The needle went into my patient’s arm but stayed empty. “That vein has gone flat,” I said to him and to our nursing student, who was watching. “We need you to help him,” I said to the vein. Our RN had already made one unsuccessful attempt.
“I know why it’s happening,” said our patient. “I made an affirmation that I wouldn’t bleed this morning.” He had a history of problems with bleeding.
“Well, we need you to bleed today, so that we can learn. Tell your vein something different now, please. It’s for the greater good of your body,” I smiled, tightening the tourniquet, gently feeling with my fingertips for a cooperative vein in his brown forearms.
We learn so much from blood. The pathologists in their labs (and even some machines we have here in our remote clinic) can give us measurements that speak to the health of the red and white blood cells, the happy functioning of a liver or kidneys, the history of bacteria or viruses encountered or the damage done to a breaking heart. The key that unlocks all this information is a fine needle (but not so fine it breaks up the blood cells) that can draw blood from a friendly spot in the patient’s vein. The procedure is called venepuncture.
Cannulation is sort of the opposite procedure: it involves inserting a small plastic tube into someone’s vein – we call it gaining access – so that we can put medicine or restorative fluids in. A cannula is a plastic device with a needle inside it. The needle’s bevelled edge enters a vein, introducing the plastic tube. The needle is then retracted with a snap into a plastic housing. You need dexterity, calm and perhaps a little X-ray vision – sometimes veins can be felt but not seen.
My nursing colleagues make it look easy but my own memory of learning to cannulate is lost in a sea of failures: the needle going through a vein and out the other side of the vein; filling a syringe with salt water that went into the wrong place and caused the patient pain.
We practiced on plastic dummy arms scarred with needle marks from previous students. The more adventurous of my colleagues practised on each other – no doubt an impressive learning experience.
In the late 80s and early 90s I was learning to perform these procedures at a time when HIV was high in the consciousness of all health-workers. People talked about wearing two pairs of gloves. Many of us had experienced near misses – almost getting pricked with a contaminated needle or getting pricked with a needle but blessedly remaining disease-free. Once, after I pricked myself with an acupuncture needle I was removing from my HIV-positive patient, I experienced the slow burn of waiting to see if I had contracted the virus.
Despite this, despite having friends living with HIV, when I learned to cannulate I sometimes didn’t want to wear gloves. Sometimes it was impossible to find the vein without touching the patient’s skin.
The nub of cannulation is finding that big, helpful vein in a patient’s arm (or foot or scalp, if you get desperate enough). The vein needs to be big and resilient enough to take the cannula without collapsing or breaking. There needs to be a straight stretch of a vein, without a valve in it. Knocking a valve with a needle is painful for the patient. Putting a straight needle into a curved or curly vein will result in the needle coming out the other side. Either way, the fluid or medicine that your patient needs in their bloodstream will not go where it needs to.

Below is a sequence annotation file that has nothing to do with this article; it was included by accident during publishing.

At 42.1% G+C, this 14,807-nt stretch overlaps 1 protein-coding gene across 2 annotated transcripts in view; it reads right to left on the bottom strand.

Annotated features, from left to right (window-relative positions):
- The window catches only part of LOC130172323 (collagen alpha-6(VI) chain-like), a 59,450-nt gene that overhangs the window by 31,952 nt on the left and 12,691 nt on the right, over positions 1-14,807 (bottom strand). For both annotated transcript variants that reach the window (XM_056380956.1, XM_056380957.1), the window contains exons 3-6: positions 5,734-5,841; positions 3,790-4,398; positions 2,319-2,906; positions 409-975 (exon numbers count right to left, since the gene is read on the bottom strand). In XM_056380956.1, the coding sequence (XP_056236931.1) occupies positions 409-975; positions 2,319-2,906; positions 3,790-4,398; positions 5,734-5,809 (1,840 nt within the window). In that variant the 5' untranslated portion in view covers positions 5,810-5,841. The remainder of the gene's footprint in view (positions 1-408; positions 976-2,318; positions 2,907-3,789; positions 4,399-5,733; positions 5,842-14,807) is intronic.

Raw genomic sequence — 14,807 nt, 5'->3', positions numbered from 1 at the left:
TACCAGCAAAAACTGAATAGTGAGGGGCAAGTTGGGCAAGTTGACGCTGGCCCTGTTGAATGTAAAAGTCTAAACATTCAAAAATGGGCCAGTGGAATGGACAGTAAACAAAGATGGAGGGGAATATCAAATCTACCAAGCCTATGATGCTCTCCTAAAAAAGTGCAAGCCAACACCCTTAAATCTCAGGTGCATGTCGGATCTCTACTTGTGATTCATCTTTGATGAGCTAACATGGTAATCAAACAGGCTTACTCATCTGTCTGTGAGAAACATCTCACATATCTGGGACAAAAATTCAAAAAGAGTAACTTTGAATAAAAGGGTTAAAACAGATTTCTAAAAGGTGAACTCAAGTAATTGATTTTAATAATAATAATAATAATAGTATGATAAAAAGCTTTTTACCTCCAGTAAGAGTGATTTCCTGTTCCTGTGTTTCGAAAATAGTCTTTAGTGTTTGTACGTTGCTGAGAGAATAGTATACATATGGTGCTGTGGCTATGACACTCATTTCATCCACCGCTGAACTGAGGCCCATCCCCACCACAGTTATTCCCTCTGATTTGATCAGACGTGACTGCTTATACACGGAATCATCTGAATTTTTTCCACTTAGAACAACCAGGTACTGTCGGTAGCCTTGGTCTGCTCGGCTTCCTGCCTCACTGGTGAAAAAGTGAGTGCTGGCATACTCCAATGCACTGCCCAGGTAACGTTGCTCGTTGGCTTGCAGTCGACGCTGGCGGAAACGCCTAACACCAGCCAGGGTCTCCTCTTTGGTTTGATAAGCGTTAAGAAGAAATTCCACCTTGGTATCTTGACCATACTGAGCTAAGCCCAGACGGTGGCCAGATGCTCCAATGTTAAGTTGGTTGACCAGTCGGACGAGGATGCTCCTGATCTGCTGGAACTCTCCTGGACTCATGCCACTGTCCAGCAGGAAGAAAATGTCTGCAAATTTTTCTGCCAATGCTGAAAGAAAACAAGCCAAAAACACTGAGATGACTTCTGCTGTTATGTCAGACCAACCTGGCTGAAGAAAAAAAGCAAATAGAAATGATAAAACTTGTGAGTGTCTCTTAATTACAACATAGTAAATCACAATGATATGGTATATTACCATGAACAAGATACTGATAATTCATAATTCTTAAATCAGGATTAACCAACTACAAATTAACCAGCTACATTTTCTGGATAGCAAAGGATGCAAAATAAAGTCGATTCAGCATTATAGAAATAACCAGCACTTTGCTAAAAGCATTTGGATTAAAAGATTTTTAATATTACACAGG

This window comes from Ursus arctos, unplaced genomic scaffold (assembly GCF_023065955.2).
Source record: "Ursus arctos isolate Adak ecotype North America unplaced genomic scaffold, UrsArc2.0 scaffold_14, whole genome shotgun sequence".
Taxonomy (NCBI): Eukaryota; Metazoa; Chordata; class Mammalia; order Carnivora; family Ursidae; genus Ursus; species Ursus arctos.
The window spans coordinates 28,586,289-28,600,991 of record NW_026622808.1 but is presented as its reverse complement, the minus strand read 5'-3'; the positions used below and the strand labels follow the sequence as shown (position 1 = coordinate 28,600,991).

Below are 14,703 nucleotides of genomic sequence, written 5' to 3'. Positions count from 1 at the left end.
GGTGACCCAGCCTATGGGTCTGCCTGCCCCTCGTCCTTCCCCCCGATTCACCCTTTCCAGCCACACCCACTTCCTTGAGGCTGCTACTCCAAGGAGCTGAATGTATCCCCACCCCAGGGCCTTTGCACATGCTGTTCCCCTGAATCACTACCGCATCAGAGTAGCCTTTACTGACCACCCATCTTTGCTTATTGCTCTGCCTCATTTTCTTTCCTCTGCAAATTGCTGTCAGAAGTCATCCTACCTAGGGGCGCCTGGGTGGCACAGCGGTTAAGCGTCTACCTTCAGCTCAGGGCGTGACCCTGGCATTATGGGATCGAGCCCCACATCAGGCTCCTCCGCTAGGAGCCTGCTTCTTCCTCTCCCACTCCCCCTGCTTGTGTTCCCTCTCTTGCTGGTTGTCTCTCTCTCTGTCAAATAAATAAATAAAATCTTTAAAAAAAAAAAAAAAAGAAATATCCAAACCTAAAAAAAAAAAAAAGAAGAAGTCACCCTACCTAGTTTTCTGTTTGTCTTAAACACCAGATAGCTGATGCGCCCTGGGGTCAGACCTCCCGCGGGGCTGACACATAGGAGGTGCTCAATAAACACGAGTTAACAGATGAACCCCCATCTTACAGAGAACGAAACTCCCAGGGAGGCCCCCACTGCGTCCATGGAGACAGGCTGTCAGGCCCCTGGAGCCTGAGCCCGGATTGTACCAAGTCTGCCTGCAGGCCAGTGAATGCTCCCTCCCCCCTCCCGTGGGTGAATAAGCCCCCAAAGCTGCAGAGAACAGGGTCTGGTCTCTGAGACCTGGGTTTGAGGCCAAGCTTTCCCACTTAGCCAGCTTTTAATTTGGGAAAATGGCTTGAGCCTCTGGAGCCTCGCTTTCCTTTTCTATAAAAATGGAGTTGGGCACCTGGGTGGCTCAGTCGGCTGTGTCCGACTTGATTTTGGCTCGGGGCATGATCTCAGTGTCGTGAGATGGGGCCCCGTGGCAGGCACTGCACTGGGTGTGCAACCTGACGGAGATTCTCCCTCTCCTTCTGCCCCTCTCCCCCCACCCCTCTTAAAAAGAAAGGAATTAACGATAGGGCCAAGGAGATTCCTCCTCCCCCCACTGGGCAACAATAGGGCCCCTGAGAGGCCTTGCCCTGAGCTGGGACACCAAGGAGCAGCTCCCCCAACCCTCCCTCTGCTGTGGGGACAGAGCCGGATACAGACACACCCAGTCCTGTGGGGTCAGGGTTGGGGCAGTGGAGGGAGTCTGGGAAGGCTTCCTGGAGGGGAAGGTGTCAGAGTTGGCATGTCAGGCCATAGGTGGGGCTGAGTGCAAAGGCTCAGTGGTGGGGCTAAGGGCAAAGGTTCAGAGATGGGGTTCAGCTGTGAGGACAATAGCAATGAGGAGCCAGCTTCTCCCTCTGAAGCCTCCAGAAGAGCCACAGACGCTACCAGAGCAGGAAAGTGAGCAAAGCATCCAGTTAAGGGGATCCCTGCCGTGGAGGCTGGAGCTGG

When a client needs intravenous therapy, it’s an important and often urgent, situation. She or he might be dehydrated or shocked (with all their blood going deep inside the body to sustain internal organs). They might have an infection that necessitates medicine getting directly into the system. Hey, no pressure.
As a junior doctor, cannulation is part of your routine hospital work. At night, you are asked to cannulate all the most difficult patients that your colleagues were unable to access during their workday – the alcoholics with their fragile veins, the ladies with big soft arms and tiny veins. I feel grateful for my patients who allowed me to learn. I still feel for their suffering.
There are skills that nurses are trained to excel in but doctors are not encouraged to. It’s partly snobbery, this idea that nurses have to work hard at what comes to doctors naturally. Midway through my first year as an intern I found that there was a course on venepuncture and cannulation for nurses. It went over three days and I stuck my head in when I could, sat in during my lunch break and drank up the teaching. The teaching nurse gave me a copy of the theoretical notes. I pored over them.
Back in the clinic, I felt grateful to her for allowing me, all those years ago, to slip in and out of her classroom to learn more about the art and science of slipping sharp needles into people’s veins. Now our own nursing student, sweet-natured and bright, watched me intently as I used my fingers to find where our patient’s veins ran. “You can sit down, if you like,” I told her. “Oh no, I’m happy standing,” she said, eyes shining.
Finally the blood flowed freely, and we were able to take multiple exquisite vials of it. They will travel hundreds of kilometres to the lab and tell us interesting things.
An hour later, our student came to my room with a broad smile. She had just taken blood successfully for the first time, working on another patient. “I did it!” our student said and gave me a hug. Her first blood. It was indeed a rite of passage.
Thumbnail photo of blood orange by Eric Hill.